Including background in a marx simulation

The data from all Chandra observations includes different background components: Astrophysical background (e.g. unresolved sources), instrumental background (e.g. high-energy particles from the sun), and a read-out artifact. The Proposers Observatory Guide describes all these components in detail.

The background matters most for faint or extended sources. In this example we show two different methods to include a background component into a marx simulation. Because marx ray-traces X-ray photons and does not calculate the interaction between spacecraft components and energetic particles, both methods need to make approximations:

  1. The Chandra calibration team has released “blank sky background” files for the ACIS detector. Adding “blank-sky background” to a marx simulation shows how to add observed background events from these files to a marx simulation. This should provide the most realistic background, but there are several caveats:

    • As described in Current caveats for MARX, marx does not incorporate the non-uniformity maps for the ACIS detector, nor does it employ the spatially varying CTI-corrected pha redistribution matrices (RMFs). As such there always will be systematic differences between the simulated MARX source and the real background data.

    • The “blank sky” files contain between a 30,000 and a few million photons (depending on the chip). If this procedure is repeated for many marx simulations, it adds photons from the same pool every time, so this cannot be used for a statistical analysis if the total number of background photons approaches the number of photons in the file.

  2. We extract fit the apparent spectrum of the “blank sky” files (“apparent” because the events look like X-ray photons on the CCD, but in reality many are electron or proton impacts) and then use marx to simulate an extended source that produces a similar spectrum (Simulating a background-like source with marx). This approach is easier and faster, but it does not capture all details of the spatial variations of the background.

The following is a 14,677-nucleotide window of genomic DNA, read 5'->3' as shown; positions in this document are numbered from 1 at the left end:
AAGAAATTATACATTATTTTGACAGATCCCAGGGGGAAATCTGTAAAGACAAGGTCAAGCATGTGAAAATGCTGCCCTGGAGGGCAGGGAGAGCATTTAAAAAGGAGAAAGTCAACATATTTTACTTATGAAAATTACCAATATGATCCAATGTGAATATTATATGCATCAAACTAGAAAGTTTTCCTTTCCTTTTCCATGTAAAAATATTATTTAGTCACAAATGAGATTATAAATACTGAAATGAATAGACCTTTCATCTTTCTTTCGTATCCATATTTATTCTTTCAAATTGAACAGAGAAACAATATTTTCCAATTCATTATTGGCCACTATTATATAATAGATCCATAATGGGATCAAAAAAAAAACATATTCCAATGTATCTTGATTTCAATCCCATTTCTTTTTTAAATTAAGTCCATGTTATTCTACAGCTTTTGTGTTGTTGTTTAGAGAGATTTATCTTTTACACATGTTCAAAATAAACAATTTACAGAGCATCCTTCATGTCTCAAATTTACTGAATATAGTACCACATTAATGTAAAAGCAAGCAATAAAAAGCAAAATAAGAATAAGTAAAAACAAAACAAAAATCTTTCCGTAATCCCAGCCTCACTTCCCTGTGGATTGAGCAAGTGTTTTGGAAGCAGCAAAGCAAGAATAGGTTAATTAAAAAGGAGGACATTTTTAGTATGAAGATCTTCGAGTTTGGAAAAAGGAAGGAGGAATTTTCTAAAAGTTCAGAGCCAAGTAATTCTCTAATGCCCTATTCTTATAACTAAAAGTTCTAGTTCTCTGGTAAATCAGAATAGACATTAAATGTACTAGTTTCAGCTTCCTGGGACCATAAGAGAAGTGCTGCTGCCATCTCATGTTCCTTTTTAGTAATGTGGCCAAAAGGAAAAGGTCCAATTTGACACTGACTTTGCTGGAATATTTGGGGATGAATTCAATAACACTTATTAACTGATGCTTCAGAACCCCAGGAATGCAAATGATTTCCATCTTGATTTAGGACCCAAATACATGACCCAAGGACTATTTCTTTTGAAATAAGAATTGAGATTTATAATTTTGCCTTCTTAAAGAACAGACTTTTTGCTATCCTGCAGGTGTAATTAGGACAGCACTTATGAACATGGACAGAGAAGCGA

Background is time variable!

The background count rate can vary within minutes in so-called flares (example for a background lightcurve), and even the quiescent background level changes over time. Thus, the simulation can only give a prediction of a typical background. The actual background might turn out to be higher or lower.


Sky background depends on Ra, Dec!

See e.g. Markevitch (2002) for a comparison of Chandra and XMM-Newton data of the same galaxy cluster, where the fitted temperature strongly depends on the background model and the Chandra “blank sky” files underpredict the background flux.

Simulating the source: A diffuse, thermal emission

In this example, we model a diffuse emission region with a cool, thermal plasma as they are often seen in massive star forming regions. For the purposes of this example, we do not model the stars themselves, which would show up as additional point sources. We chose a relatively simple model with one thermal emission component in collisional ionization equilibrium with parameters similar to those observed by Güdel et. al (2008) in Orion.

The Carina Nebula contains 14,000 point sources and significant diffuse emission.

X-rays in the Carina Nebula